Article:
Why do social movements fail: Two concrete examples.

Sta­tus: Time-capped anal­y­sis.


I look at two so­cial move­ments which I think failed in their time: the Span­ish En­light­en­ment (1750-1850), and the Gen­eral Se­man­tics move­ment (1938-2003). The first one is more similar to the effec­tive al­tru­ism com­mu­nity, and the sec­ond one is more similar to the ra­tio­nal­ity com­mu­nity.

Ex­am­ple 1: Why did the Span­ish En­light­en­ment move­ment fail (1750-1850)?

Why do I care about this move­ment?

The Span­ish En­light­en­ment was prob­a­bly the clos­est thing you could find in Spain to the EA/​ra­tio­nal­ity move­ments in the 18th cen­tury. I’m in­ter­ested in see­ing why it failed, and whether any les­sons can be car­ried over.

Note: Fol­low­ers of En­light­en­ment val­ues called them­selves liber­als /​ neo­clas­si­cists.

Cause 1: The move­ment played poli­tics, and lost.

The French, un­der Napoleon, in­vaded Spain. The En­light­en­ment move­ment al­igned it­self with French rev­olu­tion ideals and val­ues, whereas the com­mon folk hated the in­va­sion. Liber­als took po­si­tions of power in the new ad­minis­tra­tion, for which they were per­ceived as traitors.

After the French were defeated, most of the Span­ish elite went into ex­ile by royal de­cree (not only those who had worked with the French, but also those who had re­ceived offers). In gen­eral, liber­als and their ideas were per­ceived as for­eign to Spain; to a cer­tain de­gree, be­cause they were.

Cause 2: Lack of or­ga­ni­za­tional power?

This seems to not have been the case. “So­ciedades de ami­gos del pais”, which roughly trans­late to “so­cieties of friends of the coun­try” seemed to be abun­dant. Sev­eral in­sti­tu­tions which re­main un­til this day were cre­ated:

The Royal Span­ish Academy (en­trusted with the Span­ish Lan­guage) (1713), the Royal Academy of His­tory (1738), the Royal Botanic Gar­dens (1755), the Prado Mu­seum (among the top 10 mu­se­ums in the world) (1819).

Ex­am­ple: Car­tas mar­rue­cas (Let­ters from Morocco). A Span­ish Noble and his Moroc­can Noble friend talk about stuff per­tain­ing Spain. While in­sight­ful and in­ter­est­ing for me, I do not be­lieve that they were in­ter­est­ing for a ma­jor­ity of Spa­niards.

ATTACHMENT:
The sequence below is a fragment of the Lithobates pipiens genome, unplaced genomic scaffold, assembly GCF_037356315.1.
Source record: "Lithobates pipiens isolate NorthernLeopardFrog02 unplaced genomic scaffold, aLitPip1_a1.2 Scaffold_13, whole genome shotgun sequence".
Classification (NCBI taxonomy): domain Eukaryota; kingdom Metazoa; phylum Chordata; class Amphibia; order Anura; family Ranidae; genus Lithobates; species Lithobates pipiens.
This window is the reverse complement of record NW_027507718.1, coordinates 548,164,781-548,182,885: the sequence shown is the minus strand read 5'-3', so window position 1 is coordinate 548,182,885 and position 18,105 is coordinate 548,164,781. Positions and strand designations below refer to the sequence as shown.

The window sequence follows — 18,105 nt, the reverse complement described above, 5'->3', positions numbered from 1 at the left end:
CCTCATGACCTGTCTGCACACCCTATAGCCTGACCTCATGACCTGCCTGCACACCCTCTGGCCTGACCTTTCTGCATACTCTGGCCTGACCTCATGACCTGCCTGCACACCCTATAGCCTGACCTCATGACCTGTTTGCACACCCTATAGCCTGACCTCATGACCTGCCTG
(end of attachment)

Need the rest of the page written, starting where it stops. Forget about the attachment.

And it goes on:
Ex­am­ple: Mo­ratin, Span­ish play­wright, wrote 5 come­dies. Con­sider his most pop­u­lar com­edy El sí de las niñas (The con­sent of the maid­ens)

  • Pro: Wildly pop­u­lar Was watched by 37 000 peo­ple, 25% of the pop­u­la­tion of Madrid at the time.

  • Pro: The plot is about the right to choose; a 16 year old girl con­fronts an ar­ranged mar­riage with a 59 old man. It may have had an effect on ar­ranged mar­riages?

Coun­terex­am­ple: Ramón de la Cruz. Started as neo­clas­si­cist, but couldn’t make enough money. He tried se­duc­ing the pub­lic in­stead, which made him wildly pop­u­lar. He wrote more than 300 the­ater pieces, which peo­ple liked but which weren’t par­tic­u­larly En­light­ened.

  • Note: This is a 60x fac­tor over the pre­vi­ous au­thor. 300 vs 5 works.

The Span­ish pub­lic de­vel­oped a strong dis­like for mor­al­iz­ing works; works which pushed for the reader to, in some sense, be­come more vir­tu­ous. This re­mains to­day: A bright friend of mine gave her dis­like of “prosa didác­tica” (di­dac­tic prose) as the rea­son for not con­tin­u­ing to read HPMOR af­ter the first few chap­ters.

Any­ways, there doesn’t seem to be that clear a con­nec­tion be­tween their fic­tion and their ac­tual work, un­like in Ayn Rand’s At­las Shrugged, or in Yud­kowsky’s HPMOR. In­ter­est­ingly enough, the EA move­ment doesn’t yet have such fic­tion, that I know of.

Cause 4: Lack of per­ma­nent poli­ti­cal power.